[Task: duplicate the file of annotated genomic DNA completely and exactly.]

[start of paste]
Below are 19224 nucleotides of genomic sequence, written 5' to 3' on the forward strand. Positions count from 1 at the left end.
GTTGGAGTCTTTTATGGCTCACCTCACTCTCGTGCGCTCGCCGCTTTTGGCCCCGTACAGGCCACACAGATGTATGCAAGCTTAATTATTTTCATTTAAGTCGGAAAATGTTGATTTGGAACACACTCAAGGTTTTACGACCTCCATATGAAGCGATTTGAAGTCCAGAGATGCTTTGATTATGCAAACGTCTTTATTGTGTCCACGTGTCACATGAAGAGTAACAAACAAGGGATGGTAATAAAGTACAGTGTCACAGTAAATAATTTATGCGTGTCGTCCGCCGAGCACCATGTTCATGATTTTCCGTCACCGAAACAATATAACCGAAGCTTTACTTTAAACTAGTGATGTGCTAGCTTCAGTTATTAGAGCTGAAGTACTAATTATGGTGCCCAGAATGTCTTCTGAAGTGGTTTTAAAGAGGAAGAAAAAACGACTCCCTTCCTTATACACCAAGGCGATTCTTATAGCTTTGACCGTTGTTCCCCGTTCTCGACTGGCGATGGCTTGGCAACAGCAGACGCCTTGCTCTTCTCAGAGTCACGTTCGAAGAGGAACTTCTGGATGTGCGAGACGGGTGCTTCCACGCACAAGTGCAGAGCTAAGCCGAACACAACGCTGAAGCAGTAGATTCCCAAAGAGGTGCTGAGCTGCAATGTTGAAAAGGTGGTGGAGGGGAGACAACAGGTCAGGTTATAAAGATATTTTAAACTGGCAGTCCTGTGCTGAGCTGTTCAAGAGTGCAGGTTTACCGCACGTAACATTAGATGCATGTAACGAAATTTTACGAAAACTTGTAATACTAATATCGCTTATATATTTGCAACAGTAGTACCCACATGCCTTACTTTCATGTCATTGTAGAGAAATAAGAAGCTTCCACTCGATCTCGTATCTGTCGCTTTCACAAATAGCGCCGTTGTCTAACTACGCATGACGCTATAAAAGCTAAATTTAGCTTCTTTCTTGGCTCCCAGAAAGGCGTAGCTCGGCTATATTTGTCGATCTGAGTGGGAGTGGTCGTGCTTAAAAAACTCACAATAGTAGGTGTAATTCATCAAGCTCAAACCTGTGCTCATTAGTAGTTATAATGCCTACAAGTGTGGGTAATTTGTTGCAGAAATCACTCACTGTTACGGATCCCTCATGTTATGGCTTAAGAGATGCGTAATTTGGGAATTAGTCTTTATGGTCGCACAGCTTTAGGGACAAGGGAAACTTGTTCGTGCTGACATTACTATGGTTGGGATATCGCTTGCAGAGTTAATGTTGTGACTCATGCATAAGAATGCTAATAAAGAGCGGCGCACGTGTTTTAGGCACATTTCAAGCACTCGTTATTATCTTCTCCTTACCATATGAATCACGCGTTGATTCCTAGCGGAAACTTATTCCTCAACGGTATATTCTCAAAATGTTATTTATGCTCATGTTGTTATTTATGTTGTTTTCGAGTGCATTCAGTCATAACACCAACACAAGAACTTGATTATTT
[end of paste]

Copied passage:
Below are 19224 nucleotides of genomic sequence, written 5' to 3' on the forward strand. Positions count from 1 at the left end.
GTTGGAGTCTTTTATGGCTCACCTCACTCTCGTGCGCTCGCCGCTTTTGGCCCCGTACAGGCCACACAGATGTATGCAAGCTTAATTATTTTCATTTAAGTCGGAAAATGTTGATTTGGAACACACTCAAGGTTTTACGACCTCCATATGAAGCGATTTGAAGTCCAGAGATGCTTTGATTATGCAAACGTCTTTATTGTGTCCACGTGTCACATGAAGAGTAACAAACAAGGGATGGTAATAAAGTACAGTGTCACAGTAAATAATTTATGCGTGTCGTCCGCCGAGCACCATGTTCATGATTTTCCGTCACCGAAACAATATAACCGAAGCTTTACTTTAAACTAGTGATGTGCTAGCTTCAGTTATTAGAGCTGAAGTACTAATTATGGTGCCCAGAATGTCTTCTGAAGTGGTTTTAAAGAGGAAGAAAAAACGACTCCCTTCCTTATACACCAAGGCGATTCTTATAGCTTTGACCGTTGTTCCCCGTTCTCGACTGGCGATGGCTTGGCAACAGCAGACGCCTTGCTCTTCTCAGAGTCACGTTCGAAGAGGAACTTCTGGATGTGCGAGACGGGTGCTTCCACGCACAAGTGCAGAGCTAAGCCGAACACAACGCTGAAGCAGTAGATTCCCAAAGAGGTGCTGAGCTGCAATGTTGAAAAGGTGGTGGAGGGGAGACAACAGGTCAGGTTATAAAGATATTTTAAACTGGCAGTCCTGTGCTGAGCTGTTCAAGAGTGCAGGTTTACCGCACGTAACATTAGATGCATGTAACGAAATTTTACGAAAACTTGTAATACTAATATCGCTTATATATTTGCAACAGTAGTACCCACATGCCTTACTTTCATGTCATTGTAGAGAAATAAGAAGCTTCCACTCGATCTCGTATCTGTCGCTTTCACAAATAGCGCCGTTGTCTAACTACGCATGACGCTATAAAAGCTAAATTTAGCTTCTTTCTTGGCTCCCAGAAAGGCGTAGCTCGGCTATATTTGTCGATCTGAGTGGGAGTGGTCGTGCTTAAAAAACTCACAATAGTAGGTGTAATTCATCAAGCTCAAACCTGTGCTCATTAGTAGTTATAATGCCTACAAGTGTGGGTAATTTGTTGCAGAAATCACTCACTGTTACGGATCCCTCATGTTATGGCTTAAGAGATGCGTAATTTGGGAATTAGTCTTTATGGTCGCACAGCTTTAGGGACAAGGGAAACTTGTTCGTGCTGACATTACTATGGTTGGGATATCGCTTGCAGAGTTAATGTTGTGACTCATGCATAAGAATGCTAATAAAGAGCGGCGCACGTGTTTTAGGCACATTTCAAGCACTCGTTATTATCTTCTCCTTACCATATGAATCACGCGTTGATTCCTAGCGGAAACTTATTCCTCAACGGTATATTCTCAAAATGTTATTTATGCTCATGTTGTTATTTATGTTGTTTTCGAGTGCATTCAGTCATAACACCAACACAAGAACTTGATTATTT